Ritu Dhungana

Date of Graduation


Document Type


Degree Type



Eberly College of Arts and Sciences


Political Science

Committee Chair

Christina Fattore

Committee Co-Chair

Scott Crichlow

Committee Member

Ann Oberhauser

Committee Member

Trisha Phillips

Committee Member

Karleen West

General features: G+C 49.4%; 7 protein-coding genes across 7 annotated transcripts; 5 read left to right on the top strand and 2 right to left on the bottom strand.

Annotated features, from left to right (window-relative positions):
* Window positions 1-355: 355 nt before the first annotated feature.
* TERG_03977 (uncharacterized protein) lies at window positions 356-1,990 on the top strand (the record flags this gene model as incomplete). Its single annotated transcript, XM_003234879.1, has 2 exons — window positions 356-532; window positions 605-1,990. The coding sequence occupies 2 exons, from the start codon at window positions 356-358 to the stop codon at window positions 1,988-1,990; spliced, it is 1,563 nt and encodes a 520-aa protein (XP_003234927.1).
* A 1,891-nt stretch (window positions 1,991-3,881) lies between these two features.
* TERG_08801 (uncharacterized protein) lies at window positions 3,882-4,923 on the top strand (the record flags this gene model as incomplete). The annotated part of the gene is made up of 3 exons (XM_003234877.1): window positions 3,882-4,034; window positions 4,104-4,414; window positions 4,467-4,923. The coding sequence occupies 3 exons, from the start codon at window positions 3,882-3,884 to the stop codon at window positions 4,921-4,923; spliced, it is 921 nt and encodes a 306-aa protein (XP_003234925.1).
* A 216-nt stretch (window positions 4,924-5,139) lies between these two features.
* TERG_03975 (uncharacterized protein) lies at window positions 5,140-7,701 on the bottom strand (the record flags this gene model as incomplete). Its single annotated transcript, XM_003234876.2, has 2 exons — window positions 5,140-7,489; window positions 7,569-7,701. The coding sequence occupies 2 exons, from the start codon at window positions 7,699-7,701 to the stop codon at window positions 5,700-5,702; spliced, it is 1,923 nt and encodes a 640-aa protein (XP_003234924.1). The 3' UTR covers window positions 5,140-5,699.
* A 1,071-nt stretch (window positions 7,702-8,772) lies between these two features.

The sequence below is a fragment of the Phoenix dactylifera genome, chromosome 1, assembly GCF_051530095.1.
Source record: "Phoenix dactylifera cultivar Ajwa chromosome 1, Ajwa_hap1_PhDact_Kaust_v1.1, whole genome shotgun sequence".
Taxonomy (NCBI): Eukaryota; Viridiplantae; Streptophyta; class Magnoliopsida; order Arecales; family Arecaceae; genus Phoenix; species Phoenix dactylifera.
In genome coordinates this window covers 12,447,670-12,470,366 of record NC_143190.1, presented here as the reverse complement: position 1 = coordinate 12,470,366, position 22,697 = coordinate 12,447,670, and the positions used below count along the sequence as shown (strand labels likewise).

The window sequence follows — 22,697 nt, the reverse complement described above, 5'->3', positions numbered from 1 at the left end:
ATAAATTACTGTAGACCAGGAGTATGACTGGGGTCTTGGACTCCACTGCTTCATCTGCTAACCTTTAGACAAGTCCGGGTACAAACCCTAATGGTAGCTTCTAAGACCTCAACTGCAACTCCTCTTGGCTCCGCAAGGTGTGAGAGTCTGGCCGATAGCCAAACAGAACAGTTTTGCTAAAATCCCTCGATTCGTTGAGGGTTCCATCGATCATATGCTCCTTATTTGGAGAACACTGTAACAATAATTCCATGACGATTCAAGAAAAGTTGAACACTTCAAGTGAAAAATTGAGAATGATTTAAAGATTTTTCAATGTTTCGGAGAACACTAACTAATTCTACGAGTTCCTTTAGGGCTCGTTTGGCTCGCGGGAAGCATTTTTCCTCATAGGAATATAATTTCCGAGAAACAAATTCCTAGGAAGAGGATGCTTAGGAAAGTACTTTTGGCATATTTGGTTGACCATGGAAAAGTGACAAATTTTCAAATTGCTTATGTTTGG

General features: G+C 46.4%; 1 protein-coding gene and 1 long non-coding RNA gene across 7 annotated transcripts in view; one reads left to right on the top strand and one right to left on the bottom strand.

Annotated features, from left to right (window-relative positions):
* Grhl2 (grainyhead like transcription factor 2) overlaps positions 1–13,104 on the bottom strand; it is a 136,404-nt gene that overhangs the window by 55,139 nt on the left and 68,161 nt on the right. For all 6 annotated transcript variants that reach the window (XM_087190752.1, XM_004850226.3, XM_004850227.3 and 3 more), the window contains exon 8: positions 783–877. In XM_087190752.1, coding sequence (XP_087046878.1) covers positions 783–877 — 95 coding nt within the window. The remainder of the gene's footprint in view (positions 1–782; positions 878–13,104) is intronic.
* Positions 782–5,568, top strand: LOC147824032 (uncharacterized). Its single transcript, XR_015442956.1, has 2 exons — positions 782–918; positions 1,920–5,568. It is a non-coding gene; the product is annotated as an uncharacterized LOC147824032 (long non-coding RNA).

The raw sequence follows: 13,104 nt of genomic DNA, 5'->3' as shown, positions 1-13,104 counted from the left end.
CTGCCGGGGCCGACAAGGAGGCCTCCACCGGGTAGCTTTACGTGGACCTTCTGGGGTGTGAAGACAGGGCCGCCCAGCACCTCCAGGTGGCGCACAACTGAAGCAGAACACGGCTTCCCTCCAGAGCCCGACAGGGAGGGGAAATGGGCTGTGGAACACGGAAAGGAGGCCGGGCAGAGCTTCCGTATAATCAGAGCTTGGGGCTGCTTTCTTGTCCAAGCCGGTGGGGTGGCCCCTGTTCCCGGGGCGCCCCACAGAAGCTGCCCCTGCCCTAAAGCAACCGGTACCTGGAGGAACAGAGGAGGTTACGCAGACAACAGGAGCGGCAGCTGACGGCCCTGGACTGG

This study examines the partnership between foreign capital (FDI) and state in manipulating women's labor. In this dissertation I have two research questions: My first research question is to determine whether the interaction between states and FDI renders workers vulnerable and unprotected. Other scholars have shown that states have been willing to relax labor laws (and offer non labor-related incentives) in order to attract FDI. My hypothesis is that cultural patriarchy intensifies this relationship between states and FDI, and further weakens the labor laws. My second research question is to identify the causal factors that bring about change in the relationship between states and FDI, and minimize the influence of historical patriarchy. My hypothesis is that, in certain environments, cultural patriarchy has been mitigated by the rise of women's civic engagement. I show that grassroots movements and increased civic participation among women leads to states adopting labor laws that will specifically protect all women workers, especially the most vulnerable ones located in FDI industries. Feminist Methodology approach and gender analysis is utilized to examine the labor policies pertaining to women as workers in the global production. The key to my employment of a feminist approach is to challenge the predominant androcentric views and ways that are perpetuated by the global production.